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Plastic Materials Questions & Answers

What's the difference between Nylon 6 and Nylon 66?

Nylon 6 and Nylon 66 are polyamides which are manufactured using different polymerisation methods and raw materials. The resulting polymers are very similar in many ways, but do differ, slightly, in some properties.

The main difference between the two materials is the melt temperature, with Nylon 66 melting at 260 deg C and Nylon 6 at 222 deg C. This means Nylon 66 needs to be processed at a higher temperature than Nylon 6 and as a consequence has a narrower processing window, but also means it has a slightly higher “in service” temperature.

Nylon 66 also absorbs a little less moisture than Nylon 6, which means, in its conditioned state. This means Nylon 66 is a little stiffer, but also a little less impact resistant

What is the best scratch-resistant plastic material?

Some plastic materials have harder surfaces than others and are therefore more scratch resistant. Acrylic (PMMA) is considered to be the highest scratch resistant material.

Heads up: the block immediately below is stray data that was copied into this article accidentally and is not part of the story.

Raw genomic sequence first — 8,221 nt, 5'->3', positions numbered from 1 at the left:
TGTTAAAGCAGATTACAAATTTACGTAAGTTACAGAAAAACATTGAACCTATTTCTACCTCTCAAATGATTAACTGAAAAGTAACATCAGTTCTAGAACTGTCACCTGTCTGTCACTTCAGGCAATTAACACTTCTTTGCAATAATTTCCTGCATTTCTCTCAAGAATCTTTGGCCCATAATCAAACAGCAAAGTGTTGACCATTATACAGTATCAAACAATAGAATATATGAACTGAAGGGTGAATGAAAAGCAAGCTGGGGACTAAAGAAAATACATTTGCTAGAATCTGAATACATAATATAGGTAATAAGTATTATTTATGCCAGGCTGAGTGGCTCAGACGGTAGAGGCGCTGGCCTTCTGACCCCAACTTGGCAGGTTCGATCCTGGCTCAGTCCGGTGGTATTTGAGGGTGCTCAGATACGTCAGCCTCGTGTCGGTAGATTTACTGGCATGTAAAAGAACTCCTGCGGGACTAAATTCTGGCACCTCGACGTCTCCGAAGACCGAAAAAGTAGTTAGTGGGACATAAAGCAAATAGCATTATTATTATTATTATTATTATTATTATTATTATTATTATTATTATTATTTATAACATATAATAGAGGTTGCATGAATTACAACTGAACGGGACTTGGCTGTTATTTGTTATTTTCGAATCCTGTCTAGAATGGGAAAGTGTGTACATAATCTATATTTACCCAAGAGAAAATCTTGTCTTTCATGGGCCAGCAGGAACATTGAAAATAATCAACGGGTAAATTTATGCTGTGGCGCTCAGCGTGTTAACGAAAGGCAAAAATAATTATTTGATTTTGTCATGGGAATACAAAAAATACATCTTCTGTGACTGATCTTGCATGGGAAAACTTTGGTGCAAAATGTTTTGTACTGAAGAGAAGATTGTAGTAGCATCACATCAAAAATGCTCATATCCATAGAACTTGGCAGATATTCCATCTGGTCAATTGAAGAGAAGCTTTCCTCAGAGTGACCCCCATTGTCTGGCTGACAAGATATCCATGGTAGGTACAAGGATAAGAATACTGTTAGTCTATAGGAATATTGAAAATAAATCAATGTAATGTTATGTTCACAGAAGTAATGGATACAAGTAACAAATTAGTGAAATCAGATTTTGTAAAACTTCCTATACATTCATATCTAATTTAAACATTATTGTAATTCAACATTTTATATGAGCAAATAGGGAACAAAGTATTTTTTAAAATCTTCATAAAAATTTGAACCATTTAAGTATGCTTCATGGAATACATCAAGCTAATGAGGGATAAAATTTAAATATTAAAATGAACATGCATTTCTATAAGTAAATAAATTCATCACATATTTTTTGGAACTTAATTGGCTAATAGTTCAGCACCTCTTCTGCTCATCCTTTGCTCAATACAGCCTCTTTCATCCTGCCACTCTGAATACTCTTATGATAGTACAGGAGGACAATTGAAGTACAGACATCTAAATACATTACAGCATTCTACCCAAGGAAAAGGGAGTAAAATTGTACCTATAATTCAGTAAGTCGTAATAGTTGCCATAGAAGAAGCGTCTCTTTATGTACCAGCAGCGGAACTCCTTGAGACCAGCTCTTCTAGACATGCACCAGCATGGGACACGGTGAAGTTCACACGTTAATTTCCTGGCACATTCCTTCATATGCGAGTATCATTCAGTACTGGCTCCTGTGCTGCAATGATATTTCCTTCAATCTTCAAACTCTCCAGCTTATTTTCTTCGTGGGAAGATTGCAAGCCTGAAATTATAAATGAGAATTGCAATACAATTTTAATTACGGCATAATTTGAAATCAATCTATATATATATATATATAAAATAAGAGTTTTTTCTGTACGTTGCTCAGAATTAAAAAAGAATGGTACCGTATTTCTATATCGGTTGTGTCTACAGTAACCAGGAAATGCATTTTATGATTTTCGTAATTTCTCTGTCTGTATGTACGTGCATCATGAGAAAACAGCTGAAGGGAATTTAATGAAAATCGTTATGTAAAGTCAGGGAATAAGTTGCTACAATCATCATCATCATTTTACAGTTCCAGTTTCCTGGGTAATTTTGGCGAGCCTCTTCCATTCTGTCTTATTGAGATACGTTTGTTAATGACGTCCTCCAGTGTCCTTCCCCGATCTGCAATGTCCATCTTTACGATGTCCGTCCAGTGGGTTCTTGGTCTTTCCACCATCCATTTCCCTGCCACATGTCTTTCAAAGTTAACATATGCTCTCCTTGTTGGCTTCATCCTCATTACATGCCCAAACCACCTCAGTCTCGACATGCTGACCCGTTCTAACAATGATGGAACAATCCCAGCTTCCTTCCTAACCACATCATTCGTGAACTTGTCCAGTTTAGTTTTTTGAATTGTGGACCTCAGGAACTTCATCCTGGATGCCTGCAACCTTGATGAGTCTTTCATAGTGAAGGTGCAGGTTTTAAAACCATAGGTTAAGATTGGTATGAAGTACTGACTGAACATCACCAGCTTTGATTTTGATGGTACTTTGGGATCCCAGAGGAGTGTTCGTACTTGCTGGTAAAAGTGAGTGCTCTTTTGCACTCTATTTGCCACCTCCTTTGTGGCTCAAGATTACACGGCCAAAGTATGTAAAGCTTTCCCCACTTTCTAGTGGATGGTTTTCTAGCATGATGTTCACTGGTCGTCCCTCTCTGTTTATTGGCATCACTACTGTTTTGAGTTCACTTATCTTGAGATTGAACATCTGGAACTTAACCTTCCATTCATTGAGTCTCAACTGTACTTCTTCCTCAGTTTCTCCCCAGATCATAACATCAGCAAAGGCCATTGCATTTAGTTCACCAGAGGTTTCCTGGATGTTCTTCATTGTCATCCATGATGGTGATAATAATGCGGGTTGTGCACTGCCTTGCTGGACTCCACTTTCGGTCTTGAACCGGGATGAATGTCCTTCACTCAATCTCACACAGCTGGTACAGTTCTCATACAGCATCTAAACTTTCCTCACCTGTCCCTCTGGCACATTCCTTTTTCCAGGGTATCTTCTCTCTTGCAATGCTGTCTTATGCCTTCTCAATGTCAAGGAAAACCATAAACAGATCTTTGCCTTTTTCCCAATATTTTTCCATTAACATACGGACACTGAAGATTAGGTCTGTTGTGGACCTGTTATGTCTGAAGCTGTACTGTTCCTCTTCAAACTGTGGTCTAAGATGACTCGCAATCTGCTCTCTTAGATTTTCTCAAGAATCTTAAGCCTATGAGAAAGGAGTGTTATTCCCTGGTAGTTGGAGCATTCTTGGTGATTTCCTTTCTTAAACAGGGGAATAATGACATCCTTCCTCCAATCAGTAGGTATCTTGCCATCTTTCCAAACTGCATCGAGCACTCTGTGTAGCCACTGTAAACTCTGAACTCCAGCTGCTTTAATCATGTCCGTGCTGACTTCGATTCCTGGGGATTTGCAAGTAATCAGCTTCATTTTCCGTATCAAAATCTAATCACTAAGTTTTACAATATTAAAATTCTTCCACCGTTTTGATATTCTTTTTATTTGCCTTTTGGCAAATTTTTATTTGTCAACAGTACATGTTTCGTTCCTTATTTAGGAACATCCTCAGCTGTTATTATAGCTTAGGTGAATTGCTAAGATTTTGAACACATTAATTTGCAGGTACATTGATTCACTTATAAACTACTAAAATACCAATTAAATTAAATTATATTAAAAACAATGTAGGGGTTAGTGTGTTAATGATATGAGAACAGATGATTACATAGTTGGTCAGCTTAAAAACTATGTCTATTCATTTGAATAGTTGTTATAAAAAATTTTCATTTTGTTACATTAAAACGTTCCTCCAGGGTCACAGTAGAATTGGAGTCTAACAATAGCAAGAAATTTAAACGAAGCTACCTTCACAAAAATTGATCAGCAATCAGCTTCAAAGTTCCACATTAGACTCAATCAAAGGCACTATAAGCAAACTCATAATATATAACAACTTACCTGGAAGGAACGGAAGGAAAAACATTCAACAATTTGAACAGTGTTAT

How do I choose the correct plastic material for an application?

Different plastic materials have varying properties which need to be considered when selecting the best plastic material for an application. When deciding on which material should be used the things which need to be considered are:

Transparent or Opaque?

The temperature at which the final component will be used – this should take into account the lowest temperature as well as the highest.  The in-use temperature requirement may well reduce the potential materials.

After temperature the environment the plastic part is to be used needs to be considered. Which substances will it come in contact with (chemical resistance required), will it be used indoors or out, and for how long (UV and weathering requirements)?

Following environmental considerations, the mechanical properties of the part need to be looked at. How strong, how stiff and impact resistance.

Finally does the material need to meet any recognised standards, eg food/water contact or need any special properties eg flame retardance.

Once a profile of what is required from the finished product is determined a shortlist of possible materials which can achieve all of the requirements will emerge. From this a selection can be made.

Which materials are flexible?

Different plastic materials have different stiffnesses, with some being more flexible than others.

The most flexible ones are commonly known as Thermoplastic Elastomers (TPE) or Thermoplastic Rubbers (TPR). The 2 terms are interchangeable as they refer to the same group of materials.

Within the TPE range there are a range of flexibilities and surface hardness. Materials are also based on many different polymers which give different properties such as chemical resistance, wear resistance etc.


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